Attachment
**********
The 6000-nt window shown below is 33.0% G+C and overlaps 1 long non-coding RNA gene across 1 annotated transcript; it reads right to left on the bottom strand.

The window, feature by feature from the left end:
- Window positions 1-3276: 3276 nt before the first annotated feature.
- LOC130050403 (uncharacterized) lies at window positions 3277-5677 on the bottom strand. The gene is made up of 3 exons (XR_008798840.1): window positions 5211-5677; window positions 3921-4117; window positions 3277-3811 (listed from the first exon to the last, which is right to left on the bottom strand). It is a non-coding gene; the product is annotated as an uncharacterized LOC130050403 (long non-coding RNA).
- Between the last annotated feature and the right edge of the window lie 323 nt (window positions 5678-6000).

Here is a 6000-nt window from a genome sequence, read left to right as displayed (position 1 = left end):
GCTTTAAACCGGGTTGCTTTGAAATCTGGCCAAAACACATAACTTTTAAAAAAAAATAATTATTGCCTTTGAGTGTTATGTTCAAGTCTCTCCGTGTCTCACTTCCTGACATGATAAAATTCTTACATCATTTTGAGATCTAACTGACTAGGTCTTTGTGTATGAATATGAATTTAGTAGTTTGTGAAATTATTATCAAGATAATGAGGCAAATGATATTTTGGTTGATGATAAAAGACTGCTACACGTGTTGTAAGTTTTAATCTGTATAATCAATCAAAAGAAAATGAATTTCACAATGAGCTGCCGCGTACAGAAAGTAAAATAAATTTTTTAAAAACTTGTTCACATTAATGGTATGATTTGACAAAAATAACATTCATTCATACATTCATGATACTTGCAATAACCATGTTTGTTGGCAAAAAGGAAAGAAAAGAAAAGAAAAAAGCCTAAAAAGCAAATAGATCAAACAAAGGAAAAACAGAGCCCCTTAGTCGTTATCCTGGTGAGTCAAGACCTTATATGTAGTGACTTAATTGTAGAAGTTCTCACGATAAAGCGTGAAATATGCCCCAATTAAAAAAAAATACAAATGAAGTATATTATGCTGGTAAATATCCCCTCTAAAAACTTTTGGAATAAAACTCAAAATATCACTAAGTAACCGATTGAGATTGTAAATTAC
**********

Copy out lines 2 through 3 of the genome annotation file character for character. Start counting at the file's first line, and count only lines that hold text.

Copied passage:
The window, feature by feature from the left end:
- Window positions 1-3276: 3276 nt before the first annotated feature.